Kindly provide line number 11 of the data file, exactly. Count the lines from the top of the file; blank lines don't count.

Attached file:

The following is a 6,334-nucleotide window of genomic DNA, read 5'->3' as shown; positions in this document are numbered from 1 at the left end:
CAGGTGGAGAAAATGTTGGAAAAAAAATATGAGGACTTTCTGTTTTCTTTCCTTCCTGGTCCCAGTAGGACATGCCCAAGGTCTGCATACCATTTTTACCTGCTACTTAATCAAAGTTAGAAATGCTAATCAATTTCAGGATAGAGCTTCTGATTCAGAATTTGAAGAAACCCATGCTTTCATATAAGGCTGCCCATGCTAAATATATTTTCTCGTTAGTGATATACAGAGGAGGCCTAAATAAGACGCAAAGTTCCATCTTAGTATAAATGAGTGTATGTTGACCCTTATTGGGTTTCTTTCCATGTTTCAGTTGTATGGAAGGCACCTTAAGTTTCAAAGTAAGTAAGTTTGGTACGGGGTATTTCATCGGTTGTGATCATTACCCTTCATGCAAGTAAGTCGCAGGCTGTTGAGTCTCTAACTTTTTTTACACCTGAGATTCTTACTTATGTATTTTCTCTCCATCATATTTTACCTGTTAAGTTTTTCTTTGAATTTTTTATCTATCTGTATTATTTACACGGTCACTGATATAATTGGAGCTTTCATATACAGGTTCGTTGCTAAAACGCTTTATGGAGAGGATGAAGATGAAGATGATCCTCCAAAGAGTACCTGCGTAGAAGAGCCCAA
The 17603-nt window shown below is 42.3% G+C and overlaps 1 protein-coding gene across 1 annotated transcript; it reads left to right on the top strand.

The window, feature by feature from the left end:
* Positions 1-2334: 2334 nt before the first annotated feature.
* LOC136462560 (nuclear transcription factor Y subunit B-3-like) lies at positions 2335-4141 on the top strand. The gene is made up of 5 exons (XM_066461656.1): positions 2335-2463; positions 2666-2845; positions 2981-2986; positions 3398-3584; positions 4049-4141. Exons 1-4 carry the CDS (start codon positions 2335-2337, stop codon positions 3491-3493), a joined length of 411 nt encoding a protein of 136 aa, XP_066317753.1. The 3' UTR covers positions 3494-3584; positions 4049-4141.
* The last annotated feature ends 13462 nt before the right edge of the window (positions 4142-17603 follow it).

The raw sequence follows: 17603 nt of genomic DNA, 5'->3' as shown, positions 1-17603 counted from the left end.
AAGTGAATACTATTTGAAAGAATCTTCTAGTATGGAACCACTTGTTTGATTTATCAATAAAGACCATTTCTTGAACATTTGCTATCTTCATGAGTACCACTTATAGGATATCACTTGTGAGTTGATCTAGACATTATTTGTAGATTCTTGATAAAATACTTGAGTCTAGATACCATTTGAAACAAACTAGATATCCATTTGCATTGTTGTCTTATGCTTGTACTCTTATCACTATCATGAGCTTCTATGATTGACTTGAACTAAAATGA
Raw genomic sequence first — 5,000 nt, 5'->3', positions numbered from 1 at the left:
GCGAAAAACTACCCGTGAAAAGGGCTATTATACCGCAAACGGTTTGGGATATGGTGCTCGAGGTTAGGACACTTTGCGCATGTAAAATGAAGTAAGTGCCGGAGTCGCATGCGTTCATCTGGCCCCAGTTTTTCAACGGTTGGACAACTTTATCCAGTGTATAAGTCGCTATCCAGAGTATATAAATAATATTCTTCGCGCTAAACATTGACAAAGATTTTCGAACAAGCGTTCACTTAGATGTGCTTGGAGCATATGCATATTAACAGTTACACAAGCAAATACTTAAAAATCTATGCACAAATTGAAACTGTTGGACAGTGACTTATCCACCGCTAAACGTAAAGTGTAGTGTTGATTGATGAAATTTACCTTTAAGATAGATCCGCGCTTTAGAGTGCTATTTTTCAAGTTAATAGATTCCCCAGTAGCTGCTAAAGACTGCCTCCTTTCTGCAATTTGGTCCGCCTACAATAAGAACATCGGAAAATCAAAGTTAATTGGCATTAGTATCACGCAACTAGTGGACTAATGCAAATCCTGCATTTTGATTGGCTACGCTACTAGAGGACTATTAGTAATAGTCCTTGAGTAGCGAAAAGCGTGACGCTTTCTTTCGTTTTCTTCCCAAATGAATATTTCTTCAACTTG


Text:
GCGAAAAACTACCCGTGAAAAGGGCTATTATACCGCAAACGGTTTGGGATATGGTGCTCGAGGTTAGGACACTTTGCGCATGTAAAATGAAGTAAGTGCCGGAGTCGCATGCGTTCATCTGGCCCCAGTTTTTCAACGGTTGGACAACTTTATCCAGTGTATAAGTCGCTATCCAGAGTATATAAATAATATTCTTCGCGCTAAACATTGACAAAGATTTTCGAACAAGCGTTCACTTAGATGTGCTTGGAGCATATGCATATTAACAGTTACACAAGCAAATACTTAAAAATCTATGCACAAATTGAAACTGTTGGACAGTGACTTATCCACCGCTAAACGTAAAGTGTAGTGTTGATTGATGAAATTTACCTTTAAGATAGATCCGCGCTTTAGAGTGCTATTTTTCAAGTTAATAGATTCCCCAGTAGCTGCTAAAGACTGCCTCCTTTCTGCAATTTGGTCCGCCTACAATAAGAACATCGGAAAATCAAAGTTAATTGGCATTAGTATCACGCAACTAGTGGACTAATGCAAATCCTGCATTTTGATTGGCTACGCTACTAGAGGACTATTAGTAATAGTCCTTGAGTAGCGAAAAGCGTGACGCTTTCTTTCGTTTTCTTCCCAAATGAATATTTCTTCAACTTG